Bruce Willis in A GOOD DAY TO DIE HARD
Of course, it’s not a whole lot better in the movie world these days either. Take the dumb mistakes made in the current entry in the DIE HARD franchise. This year’s fifth installment was utterly unwatchable as A GOOD DAY TO DIE HARD turned the once vulnerable and relatable Detective John McClane into a virtually unstoppable Rambo. You’ll remember in the first film McClane was a ‘regular guy’ cop from New York visiting his estranged wife and kids for Christmas in LA. While at her office party, the high-rise was taken over by terrorists and McClane was the hostages' only hope. As he battled to save them and take out the baddies, he was all alone and stressed out about it. He even cried over his dilemma. And McClane got injured too, time and time again, leaping from one narrow escape to the next. He famously cut his feet to ribbons fighting against those Euro-trash villains as he battled them in the destroyed office space, and we in the audience empathized with his every agonizing step along the way.

But now, he acts like every other Bruce Willis action hero – squinting dismissively, whispering his acerbic dialogue like it’s all in a day’s work, throwing himself into harm’s way with nary a care. And walking away with little more than scratches. McClane is too cool for school now and thus, he’s become a bore. The average man has become Superman and the character and franchise have jumped the shark. (Oh, and where is McClane’s hair? Must every Willis action role now be played completely bald?)

There are dozens of examples of this kind of character betrayal in movie franchises. You can see it in everything from Freddy Krueger being turned into a laughable goon battling Jason Voorhees in the umpteenth NIGHTMARE ON ELM STREET to the Jigsaw killer from SAW offing innocent cops when he was supposed to be taking out bad guys who had it coming. Thank God James Bond at least has remained almost wholly consistent to Ian Fleming’s vision. Bond may be a ruthless assassin and a heavy-drinking womanizer, but at least we know where he stands.
The Luke and Laura wedding on GENERAL HOSPITAL in 1983
TV may be the worst culprit for character shark jumping as series go on for years and years too long. And in doing so, very often these characters evolve to a point where they no longer resemble their original selves. Look at how sympathetic original villain Margaret Houlihan turned out to be by the later seasons of M*A*S*H, crying over not being invited to coffee by her fellow nurses. Paulie Walnuts started out on THE SOPRANOS in 1999 as a cold killer but was mostly the comic relief by its 2007th season. Carlos, Gabby’s husband on DESPERATE HOUSEWIVES, went from hapless husband to crime boss, even though he was hardly the Walter White type. Perhaps the most notorious of all was the transition of Luke Spencer from Laura’s rapist on GENERAL HOSPITAL to the love of her life a year later. They went on to become soap’s most popular couple in the history of the medium. Sometimes audiences can be too accepting.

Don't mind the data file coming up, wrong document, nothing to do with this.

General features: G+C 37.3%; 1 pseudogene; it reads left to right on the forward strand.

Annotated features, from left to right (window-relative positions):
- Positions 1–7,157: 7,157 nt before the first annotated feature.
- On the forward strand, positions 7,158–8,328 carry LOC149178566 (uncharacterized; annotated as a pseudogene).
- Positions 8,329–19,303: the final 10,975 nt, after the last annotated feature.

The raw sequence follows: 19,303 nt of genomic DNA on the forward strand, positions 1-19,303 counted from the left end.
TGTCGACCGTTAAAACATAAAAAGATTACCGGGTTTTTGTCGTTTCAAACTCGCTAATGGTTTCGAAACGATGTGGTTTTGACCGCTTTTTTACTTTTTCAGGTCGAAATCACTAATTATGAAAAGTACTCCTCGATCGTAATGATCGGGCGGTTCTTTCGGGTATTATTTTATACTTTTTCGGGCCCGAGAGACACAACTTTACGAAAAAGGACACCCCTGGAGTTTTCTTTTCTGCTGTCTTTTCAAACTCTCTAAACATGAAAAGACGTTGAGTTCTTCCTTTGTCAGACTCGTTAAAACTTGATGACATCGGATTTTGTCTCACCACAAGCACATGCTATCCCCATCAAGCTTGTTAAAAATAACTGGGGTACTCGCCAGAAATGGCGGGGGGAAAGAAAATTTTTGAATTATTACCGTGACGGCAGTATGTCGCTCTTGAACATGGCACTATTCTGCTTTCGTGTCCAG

And it is all about keeping the audience, I grant you, so it's a tough gig. And keeping that fickle lot's attention when their itchy trigger finger is always hovering a centimeter away from switching channels on the remote is no easy task. And the longer a TV series or movie franchise goes on, the harder it is to keep things fresh. But hey, that’s the challenge to filmmakers and showrunners. Sorry guys, it's what you signed up for so be more demanding of yourselves and your work. Characters need to stay true to themselves, and the audience. When HOMELAND makes as many miscalculations with Carrie as it did this season, it turns a sharp character into a laughable caricature, and a once sterling drama into near farce.
Mandy Patinkin, Claire Danes and Damian Lewis in HOMELAND
At least now with Brody dead and gone, there is some real hope for the show again. Let's hope that Carrie will return to focusing her efforts on finding and fighting terrorists. Although the fact that she’s about to deliver Brody’s baby gives me pause. It's too easy to imagine her going from clingy, crazy girlfriend to manic baby mama, isn't it? Terror, indeed.